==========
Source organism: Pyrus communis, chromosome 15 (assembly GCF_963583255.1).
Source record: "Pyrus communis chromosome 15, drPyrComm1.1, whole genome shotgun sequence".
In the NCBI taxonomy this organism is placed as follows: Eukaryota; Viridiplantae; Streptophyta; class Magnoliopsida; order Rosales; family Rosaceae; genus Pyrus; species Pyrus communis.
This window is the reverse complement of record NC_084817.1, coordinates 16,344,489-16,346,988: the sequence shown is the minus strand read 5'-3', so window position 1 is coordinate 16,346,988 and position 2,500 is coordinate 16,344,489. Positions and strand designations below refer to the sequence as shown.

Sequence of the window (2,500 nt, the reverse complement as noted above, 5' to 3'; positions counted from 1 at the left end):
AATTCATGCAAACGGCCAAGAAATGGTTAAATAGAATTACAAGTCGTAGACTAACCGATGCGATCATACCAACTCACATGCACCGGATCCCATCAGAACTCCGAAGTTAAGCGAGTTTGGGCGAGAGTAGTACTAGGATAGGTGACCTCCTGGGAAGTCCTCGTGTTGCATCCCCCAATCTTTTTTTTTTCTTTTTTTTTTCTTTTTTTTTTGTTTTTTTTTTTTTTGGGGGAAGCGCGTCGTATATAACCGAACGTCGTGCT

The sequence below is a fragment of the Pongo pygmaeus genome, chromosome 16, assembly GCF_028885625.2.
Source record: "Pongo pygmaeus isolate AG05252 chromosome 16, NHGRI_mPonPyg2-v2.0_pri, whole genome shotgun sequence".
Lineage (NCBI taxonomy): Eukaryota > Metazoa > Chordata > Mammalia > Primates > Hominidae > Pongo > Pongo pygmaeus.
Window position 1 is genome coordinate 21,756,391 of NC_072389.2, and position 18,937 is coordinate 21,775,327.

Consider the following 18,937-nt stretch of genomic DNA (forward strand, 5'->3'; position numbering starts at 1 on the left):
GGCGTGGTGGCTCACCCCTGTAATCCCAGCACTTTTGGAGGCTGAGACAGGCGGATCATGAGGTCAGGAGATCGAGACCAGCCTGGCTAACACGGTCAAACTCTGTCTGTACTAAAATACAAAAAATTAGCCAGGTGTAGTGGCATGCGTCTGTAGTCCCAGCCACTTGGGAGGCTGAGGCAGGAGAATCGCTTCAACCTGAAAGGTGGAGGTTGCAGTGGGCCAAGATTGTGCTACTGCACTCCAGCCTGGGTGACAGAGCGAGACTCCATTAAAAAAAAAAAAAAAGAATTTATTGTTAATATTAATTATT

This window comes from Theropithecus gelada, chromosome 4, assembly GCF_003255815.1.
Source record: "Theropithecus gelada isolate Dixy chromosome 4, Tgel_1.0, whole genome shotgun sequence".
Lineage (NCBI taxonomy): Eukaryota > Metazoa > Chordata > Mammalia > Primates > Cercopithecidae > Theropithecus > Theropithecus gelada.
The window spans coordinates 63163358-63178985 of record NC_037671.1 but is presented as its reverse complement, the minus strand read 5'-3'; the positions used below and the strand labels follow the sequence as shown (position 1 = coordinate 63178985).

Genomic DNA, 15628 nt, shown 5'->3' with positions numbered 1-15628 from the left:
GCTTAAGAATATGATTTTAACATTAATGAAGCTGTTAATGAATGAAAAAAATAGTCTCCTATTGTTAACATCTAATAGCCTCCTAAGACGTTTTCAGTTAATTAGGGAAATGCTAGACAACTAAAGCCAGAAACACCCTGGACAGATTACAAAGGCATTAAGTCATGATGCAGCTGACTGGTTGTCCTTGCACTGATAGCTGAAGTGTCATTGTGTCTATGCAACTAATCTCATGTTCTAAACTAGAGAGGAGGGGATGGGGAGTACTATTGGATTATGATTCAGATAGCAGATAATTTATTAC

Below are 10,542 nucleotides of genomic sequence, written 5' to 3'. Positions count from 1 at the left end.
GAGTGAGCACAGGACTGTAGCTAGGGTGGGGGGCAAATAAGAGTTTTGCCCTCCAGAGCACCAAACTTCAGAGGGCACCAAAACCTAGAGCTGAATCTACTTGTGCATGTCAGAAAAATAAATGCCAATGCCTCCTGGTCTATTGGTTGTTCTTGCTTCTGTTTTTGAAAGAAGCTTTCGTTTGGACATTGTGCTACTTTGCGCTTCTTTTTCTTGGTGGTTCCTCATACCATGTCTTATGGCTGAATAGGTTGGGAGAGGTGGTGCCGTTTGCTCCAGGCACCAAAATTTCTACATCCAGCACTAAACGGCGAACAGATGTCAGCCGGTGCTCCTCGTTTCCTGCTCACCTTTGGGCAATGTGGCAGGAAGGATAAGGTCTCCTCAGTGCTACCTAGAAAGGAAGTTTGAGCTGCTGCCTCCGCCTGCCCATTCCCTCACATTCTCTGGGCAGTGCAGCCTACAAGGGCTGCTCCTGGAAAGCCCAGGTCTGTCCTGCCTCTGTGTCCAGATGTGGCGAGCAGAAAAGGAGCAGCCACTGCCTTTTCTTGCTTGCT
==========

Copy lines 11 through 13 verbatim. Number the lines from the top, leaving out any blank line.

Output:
Consider the following 18,937-nt stretch of genomic DNA (forward strand, 5'->3'; position numbering starts at 1 on the left):
GGCGTGGTGGCTCACCCCTGTAATCCCAGCACTTTTGGAGGCTGAGACAGGCGGATCATGAGGTCAGGAGATCGAGACCAGCCTGGCTAACACGGTCAAACTCTGTCTGTACTAAAATACAAAAAATTAGCCAGGTGTAGTGGCATGCGTCTGTAGTCCCAGCCACTTGGGAGGCTGAGGCAGGAGAATCGCTTCAACCTGAAAGGTGGAGGTTGCAGTGGGCCAAGATTGTGCTACTGCACTCCAGCCTGGGTGACAGAGCGAGACTCCATTAAAAAAAAAAAAAAAGAATTTATTGTTAATATTAATTATT

This window comes from Theropithecus gelada, chromosome 4, assembly GCF_003255815.1.